My name is Nick, and I currently am a student in Philadelphia. I earned my Zipper when I was 19 years old during emergency open heart surgery to replace my valve. I had been experiencing some shortness of breath symptoms and believed I had asthma. After many many MANY doctors visits, my primary care physician decided to send me to see a Cardiologist. Once there, all he had to do was listen to my heart with a stethoscope and he knew my problem.
I was diagnosed with a bi-cuspid aortic valve, which they believed to be congenital, which means I was born with it. That means for those 19 years of my life my body was not getting the proper amount of blood it needed, which to me is just mind blowing. My entire adolescence I was incredibly athletic, regularly earning awards for achievements in Track & Field, Soccer, Cross Country, Hockey and the list goes on. Suffice to say, this diagnosis came as a big surprise to me and my family. They told me that my heart was failing and they said I would need to go into surgery as soon as possible.
Earning my Zipper
September 14th, 2016, I went in bright and early to Portsmouth Regional Hospital in New Hampshire and started surgery prep. It didn’t hit me what was actually happening until the nurse put the brain monitor sticker on my forehead in the cold surgery room. I immediately started crying and she comforted me while the 15+ surgery team looked on and also attempted to comfort me.
Everyone was on edge I could tell, and they all kept mentioning that they have never operated on someone my age before. Usually the patients who go in for emergency surgery like I was were either new born babies, or much much older adults well passed their 50s. My surgeon who I had met earlier that week told me that he had never operated on someone whose parents were still alive, so he was unnerved by that. While I was laying on the operating table in the cold metallic room, these thought would not leave my head about how the operating team was nervous. The last thing I remember seeing before I was out was looking through the awful IV in my neck and seeing the nurse looking at me the same way my mother looked at me, so I knew I was in good hands.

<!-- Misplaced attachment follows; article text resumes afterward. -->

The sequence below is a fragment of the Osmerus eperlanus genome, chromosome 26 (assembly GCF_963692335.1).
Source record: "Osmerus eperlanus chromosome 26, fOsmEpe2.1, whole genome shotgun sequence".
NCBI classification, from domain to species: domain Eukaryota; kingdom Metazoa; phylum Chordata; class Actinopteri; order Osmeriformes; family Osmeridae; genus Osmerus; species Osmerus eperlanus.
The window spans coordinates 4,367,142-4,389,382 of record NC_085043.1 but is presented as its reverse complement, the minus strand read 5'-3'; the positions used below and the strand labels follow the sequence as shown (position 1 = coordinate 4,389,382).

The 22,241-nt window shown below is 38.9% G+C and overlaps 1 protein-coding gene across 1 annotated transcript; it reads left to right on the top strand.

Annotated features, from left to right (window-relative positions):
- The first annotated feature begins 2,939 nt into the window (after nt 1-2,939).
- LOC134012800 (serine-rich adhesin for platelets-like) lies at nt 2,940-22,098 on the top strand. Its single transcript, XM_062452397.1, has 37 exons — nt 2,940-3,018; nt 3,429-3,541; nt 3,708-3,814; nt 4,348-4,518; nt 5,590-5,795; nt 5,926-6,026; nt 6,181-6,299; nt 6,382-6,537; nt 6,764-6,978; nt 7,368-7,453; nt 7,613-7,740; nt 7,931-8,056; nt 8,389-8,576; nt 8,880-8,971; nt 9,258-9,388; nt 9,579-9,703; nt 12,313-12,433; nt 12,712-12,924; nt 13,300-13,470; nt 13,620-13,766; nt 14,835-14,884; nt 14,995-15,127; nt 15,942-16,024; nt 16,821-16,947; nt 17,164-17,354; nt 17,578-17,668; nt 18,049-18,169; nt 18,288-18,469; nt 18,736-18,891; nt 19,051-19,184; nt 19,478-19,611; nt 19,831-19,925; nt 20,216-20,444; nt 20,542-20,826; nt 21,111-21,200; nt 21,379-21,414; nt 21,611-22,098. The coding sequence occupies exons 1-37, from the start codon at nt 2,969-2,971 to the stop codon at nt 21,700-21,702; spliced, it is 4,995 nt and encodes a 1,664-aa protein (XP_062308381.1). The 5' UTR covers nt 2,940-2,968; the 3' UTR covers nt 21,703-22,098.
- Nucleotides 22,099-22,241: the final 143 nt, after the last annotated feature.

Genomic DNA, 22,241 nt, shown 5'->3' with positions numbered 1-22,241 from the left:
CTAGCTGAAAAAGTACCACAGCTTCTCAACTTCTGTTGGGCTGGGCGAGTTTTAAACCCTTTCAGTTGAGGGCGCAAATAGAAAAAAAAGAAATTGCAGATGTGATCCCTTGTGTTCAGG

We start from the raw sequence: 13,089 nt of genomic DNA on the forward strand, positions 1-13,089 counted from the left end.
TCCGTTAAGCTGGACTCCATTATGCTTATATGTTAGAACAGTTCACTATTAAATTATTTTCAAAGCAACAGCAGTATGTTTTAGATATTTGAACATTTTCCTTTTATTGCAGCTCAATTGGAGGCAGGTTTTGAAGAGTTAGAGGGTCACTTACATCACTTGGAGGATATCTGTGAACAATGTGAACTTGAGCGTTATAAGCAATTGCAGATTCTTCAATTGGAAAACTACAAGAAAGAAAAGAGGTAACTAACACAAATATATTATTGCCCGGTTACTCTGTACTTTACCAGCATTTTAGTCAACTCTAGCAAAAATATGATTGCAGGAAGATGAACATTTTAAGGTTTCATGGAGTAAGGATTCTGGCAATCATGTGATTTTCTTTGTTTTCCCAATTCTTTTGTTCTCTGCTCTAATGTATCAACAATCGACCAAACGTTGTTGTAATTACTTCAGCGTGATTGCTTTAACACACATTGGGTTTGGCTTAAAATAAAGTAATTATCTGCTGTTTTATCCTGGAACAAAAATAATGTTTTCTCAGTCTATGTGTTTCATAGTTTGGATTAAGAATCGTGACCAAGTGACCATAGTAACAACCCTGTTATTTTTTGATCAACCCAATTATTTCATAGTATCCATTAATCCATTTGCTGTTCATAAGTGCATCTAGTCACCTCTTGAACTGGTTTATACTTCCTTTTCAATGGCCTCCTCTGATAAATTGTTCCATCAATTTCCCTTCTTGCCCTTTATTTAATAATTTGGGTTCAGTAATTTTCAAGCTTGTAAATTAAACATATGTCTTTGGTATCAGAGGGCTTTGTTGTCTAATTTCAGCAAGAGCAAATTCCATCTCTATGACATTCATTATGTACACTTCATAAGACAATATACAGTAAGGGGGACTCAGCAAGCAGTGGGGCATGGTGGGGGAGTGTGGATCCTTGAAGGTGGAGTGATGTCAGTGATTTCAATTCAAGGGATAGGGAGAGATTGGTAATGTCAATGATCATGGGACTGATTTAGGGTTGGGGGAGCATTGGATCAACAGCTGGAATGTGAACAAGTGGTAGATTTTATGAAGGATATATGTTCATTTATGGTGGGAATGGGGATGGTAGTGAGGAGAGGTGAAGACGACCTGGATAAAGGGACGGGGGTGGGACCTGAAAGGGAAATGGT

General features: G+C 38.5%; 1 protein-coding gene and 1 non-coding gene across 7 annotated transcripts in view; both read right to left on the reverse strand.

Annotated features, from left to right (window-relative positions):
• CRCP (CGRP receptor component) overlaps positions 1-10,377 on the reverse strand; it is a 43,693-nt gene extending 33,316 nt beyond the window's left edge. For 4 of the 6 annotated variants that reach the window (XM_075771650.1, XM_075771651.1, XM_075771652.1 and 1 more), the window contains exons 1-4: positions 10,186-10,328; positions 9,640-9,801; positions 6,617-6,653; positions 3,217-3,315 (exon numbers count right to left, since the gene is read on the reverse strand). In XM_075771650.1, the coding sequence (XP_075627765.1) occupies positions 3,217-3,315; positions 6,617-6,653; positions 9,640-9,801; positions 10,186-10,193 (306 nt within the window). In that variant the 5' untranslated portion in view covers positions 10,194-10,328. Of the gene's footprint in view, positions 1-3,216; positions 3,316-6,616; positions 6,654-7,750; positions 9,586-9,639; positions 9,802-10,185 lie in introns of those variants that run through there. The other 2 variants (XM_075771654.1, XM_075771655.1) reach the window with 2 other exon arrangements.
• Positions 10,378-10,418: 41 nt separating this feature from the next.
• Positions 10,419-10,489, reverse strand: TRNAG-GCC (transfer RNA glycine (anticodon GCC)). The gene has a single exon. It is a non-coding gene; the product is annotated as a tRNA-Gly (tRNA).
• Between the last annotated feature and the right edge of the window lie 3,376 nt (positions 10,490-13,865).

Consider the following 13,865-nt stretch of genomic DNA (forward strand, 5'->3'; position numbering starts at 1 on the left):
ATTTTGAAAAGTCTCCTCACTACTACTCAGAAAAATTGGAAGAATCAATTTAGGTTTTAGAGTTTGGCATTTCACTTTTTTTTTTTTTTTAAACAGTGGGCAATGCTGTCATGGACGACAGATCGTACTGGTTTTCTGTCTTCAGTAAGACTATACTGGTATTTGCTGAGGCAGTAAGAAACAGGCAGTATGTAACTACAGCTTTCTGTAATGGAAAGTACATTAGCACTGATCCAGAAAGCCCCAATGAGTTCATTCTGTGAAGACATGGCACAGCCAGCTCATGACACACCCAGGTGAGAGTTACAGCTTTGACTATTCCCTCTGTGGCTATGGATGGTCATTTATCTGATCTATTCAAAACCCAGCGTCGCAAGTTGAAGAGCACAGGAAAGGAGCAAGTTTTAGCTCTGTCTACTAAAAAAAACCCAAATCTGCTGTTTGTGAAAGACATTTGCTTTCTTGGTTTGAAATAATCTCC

The part of the adventure that I did not pay any thought prior to was the recovery part. When I woke up in the ICU it was the next day, and we discovered that I was allergic to anesthesia. I was laying on my back, and every movement I made caused my sternum to hurt, so throwing up after I woke up was the most painful thing I had ever felt. In between my bouts of throwing up I got to enjoy some hospital-grade mashed potatoes, fed to me by my mother who mistakenly believed that I could not move my arms, but I appreciated the effort.
6 days of recovery turned into 12 days as I gained 25 pounds in fluids, so I had to go back into emergency surgery to insert drainage tubes to my lungs and heart area. After 5 days of those tubes protruding out of me, getting them removed was the best feeling ever. When I got home, I was ecstatic. I could recover with my dog, my family, and my very own shower. Taking a shower for the first time in 2 weeks was orgasmic, even when I found a forgotten heart monitor sticker on my back.
Months later, I would start to get back to my normal life. I mistakenly believed that because I had gone through this surgery that my life would forever be bound to being safe and sound in doors and having to read for fun for the rest of my life. While I lived that life for a couple months, I began to become more adventurous, until my old life came back fully fledged.
Today, a year and a half post surgery, I am the happiest and healthiest I have ever been.
I made this website so that people who have gone through what I have gone through could have a space to share their experiences, and see that you don’t have to go through it all alone. If you want to share you experience with us, please don’t hesitate to contact me at firstname.lastname@example.org.